D-Link’s DIR-655 Xtreme N Gigabit Router comes with the one-two punch of a decent Wi-Fi throughput and a good range to make it a top contender in the networking arena. A quartet of Gigabit Ethernet ports and great QoS support complete the lineup of its strong features. The Quality of Service tool, in particular, helps in fine-tuning the router to prioritize the optimal bandwidths as the situation requires. The DIR-655 comes at a steep one cent shy of 180 dollars, which is quite a lot compared to similar Draft N routers, but buyers will find that they get every penny’s worth with this nifty device.
The DIR-655 appears to borrow certain design aspects of Apple’s Airport Extreme, in that it also employs a sleek 4.6 by 7.6 by 1.2-inch white casing trimmed in black at the edges. Lining the front are blue LED indicators to represent port status. A trio of antennas is attached at the rear of the device, alongside the four Ethernet ports, plus one each for Internet and USB. The USB port can be used to plug in a USB key for Windows Connect Now to tweak the Wi-Fi settings. The Gigabit Ethernet ports are a departure from most wired and wireless routers which comes with Fast Ethernet ports only. A reset button is also situated in the back for resetting the device to its original configuration.
The web-based utility for configuring the DIR-655 allows users to adjust the device’s basic settings, as well as its advanced network settings. Each function is accompanied by tips generated by the utility that will assist the user in the task. He or she may choose from DHCP, L2TP, PPoE or PPTP for the enabled Internet connection protocol. Security options include WEP, WPA and WPA2. Website filters and MAC addresses can also be set up here, as well as rules for multi-connected apps. Users can also put up a NAT or SPI firewall with this utility. Novices at networking are advised to consult the included manual prior to laying their hands on the advanced network controls. These include the controls for port forwarding, virtual-service redirect, and inbound filters.
The Quality of Service, or QoS, mechanism enhances the performance of network games when activated. It does this by giving priority to data transfers pertinent to an ongoing game over other network traffic. The QoS engine manages this automatically, but administrators may also set the priority level manually within the QoS rules screen. There is also a WISH, or Wireless Intelligent Stream Handling, feature that does a similar function over Wi-Fi.
The router’s installation process is quite easy. A manufacturer recommendation is to run the CD-based setup wizard prior to actually connecting the device itself, a procedure that is stressed through a decal located above the rear ports reminding the user to do the installation in that order. While the wizards are helpful in making the process virtually painless, those experienced at setting up routers can achieve the same results using the device’s online interface.
An extensive user guide is also included within the CD installer, along with a trial version of Network Magic from Pure Networks. The 30-day trial will provide users with a sample utility for network monitoring and enable sharing of files and printers on any networked PC. The utility also provides device mapping and security controls like those for altering the encryption and SSID broadcasting. Network Lock is another great security feature of the utility, providing MAC filter controls for instantly blocking network intruders.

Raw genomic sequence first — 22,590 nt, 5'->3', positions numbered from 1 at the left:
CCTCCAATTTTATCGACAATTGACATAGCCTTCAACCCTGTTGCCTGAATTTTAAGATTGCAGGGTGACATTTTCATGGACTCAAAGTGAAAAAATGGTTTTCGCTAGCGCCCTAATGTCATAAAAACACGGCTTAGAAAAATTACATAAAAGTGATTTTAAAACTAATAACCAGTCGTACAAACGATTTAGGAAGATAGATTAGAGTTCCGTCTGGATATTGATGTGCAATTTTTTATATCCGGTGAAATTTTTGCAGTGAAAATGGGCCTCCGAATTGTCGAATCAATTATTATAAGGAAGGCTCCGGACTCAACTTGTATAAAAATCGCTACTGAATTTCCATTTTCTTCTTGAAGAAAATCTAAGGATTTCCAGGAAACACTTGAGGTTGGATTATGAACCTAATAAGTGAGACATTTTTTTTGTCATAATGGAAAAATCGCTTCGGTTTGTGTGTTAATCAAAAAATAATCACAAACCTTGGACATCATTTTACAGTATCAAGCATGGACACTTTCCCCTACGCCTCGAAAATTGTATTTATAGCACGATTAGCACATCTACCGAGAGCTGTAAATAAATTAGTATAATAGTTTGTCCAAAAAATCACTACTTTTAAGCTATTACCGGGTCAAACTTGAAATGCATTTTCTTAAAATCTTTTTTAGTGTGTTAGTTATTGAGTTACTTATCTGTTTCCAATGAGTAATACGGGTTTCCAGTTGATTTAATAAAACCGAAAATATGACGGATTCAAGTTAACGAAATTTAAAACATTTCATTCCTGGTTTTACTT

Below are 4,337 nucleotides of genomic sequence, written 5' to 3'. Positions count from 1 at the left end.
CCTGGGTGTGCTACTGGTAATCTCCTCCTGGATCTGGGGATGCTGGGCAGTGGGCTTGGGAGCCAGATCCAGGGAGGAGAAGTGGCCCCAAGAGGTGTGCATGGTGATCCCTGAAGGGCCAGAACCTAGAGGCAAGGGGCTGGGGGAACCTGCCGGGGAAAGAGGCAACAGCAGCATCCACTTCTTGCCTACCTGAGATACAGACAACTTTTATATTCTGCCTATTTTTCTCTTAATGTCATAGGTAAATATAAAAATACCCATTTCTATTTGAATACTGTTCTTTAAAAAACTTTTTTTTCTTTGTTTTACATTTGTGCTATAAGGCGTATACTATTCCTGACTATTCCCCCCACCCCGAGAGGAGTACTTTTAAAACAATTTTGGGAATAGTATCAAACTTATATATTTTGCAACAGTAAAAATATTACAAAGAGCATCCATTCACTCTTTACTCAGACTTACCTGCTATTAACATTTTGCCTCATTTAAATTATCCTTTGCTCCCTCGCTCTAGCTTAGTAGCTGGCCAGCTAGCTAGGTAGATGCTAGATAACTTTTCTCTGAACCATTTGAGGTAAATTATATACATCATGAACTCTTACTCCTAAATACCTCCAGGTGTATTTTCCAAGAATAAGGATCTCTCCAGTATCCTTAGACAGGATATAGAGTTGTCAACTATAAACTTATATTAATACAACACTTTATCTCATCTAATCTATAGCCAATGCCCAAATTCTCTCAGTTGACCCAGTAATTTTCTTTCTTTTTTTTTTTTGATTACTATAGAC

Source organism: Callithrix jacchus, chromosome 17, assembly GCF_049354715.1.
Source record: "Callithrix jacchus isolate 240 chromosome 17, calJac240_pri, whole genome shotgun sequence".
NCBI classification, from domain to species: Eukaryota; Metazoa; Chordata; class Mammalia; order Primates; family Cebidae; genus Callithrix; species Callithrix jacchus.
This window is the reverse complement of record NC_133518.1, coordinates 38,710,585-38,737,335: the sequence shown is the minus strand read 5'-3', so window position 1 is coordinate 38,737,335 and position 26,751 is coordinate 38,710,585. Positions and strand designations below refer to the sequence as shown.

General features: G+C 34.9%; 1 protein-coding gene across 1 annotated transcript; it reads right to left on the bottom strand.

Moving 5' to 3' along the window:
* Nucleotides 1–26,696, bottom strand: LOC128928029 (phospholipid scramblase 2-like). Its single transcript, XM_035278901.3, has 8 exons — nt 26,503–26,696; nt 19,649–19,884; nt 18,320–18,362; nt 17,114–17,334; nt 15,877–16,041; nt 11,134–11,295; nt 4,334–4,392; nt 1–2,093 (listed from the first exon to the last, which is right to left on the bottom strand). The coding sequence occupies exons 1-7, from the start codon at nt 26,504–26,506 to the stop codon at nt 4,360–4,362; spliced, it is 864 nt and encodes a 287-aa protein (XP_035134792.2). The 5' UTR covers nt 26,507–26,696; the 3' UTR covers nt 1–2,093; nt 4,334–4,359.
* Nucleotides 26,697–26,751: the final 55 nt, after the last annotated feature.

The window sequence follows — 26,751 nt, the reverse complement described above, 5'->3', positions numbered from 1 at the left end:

In running the wizard that assists in installation, the system first makes checks to the web connection and the network adapter, and then subsequently guides the user via a brief step-by-step installation process. The process starts with unplugging the modem from the power source, followed by wiring it along with the PC to the correct ports at the back of the router. The next step will require the user to plug the modem back to the power supply, and then wait 30 seconds before doing the same to the router, which is the last step. A series of checks to determine connectivity is run automatically by the wizard subsequent to this last step, requests the user for an SSID, before finally optimizing the router settings for the network. The network is up and running after Internet connectivity is established. At this point, the user may choose to install the Network Magic trial utility or simply exit the wizard. The complete routine took a little longer than nine minutes from start to finish.
The DIR-655 can auto-detect and connect client devices that operate using 802.11 standards over Wi-Fi, as well as devices that can be wired to its various ports. The router maintains a strong 300Mbps throughput to connect nearby appliances in 802.11n mode, about twice those of other N standard routers. The throughput decreases as more distance is put between the client device and the router, but even from 100 feet away, which is the maximum range of similar routers, the DIR-655’s signal strength did not go lower than 75 percent in tests, whilst other routers often lose their client devices at the same distance.
Additional tests made showed the DIR-655 to be capable of copying 100MB worth of content in 39 seconds, from fifty feet away. With 500MB, it takes 2 minutes, 41 seconds for the router to complete the job. From the same distance, video streaming is seamless, with excellent visual quality and a synchronized audio. A marked degradation of the same process happens when the distance opens to 100 feet, but it is well noting that router connection remain unbroken at that distance.
The complete set consists of the router along with the installation CD, a vertical stand and an Ethernet cable. The device comes covered by a D-Link warranty for one year, plus the requisite free, twenty-four-hour tech support number.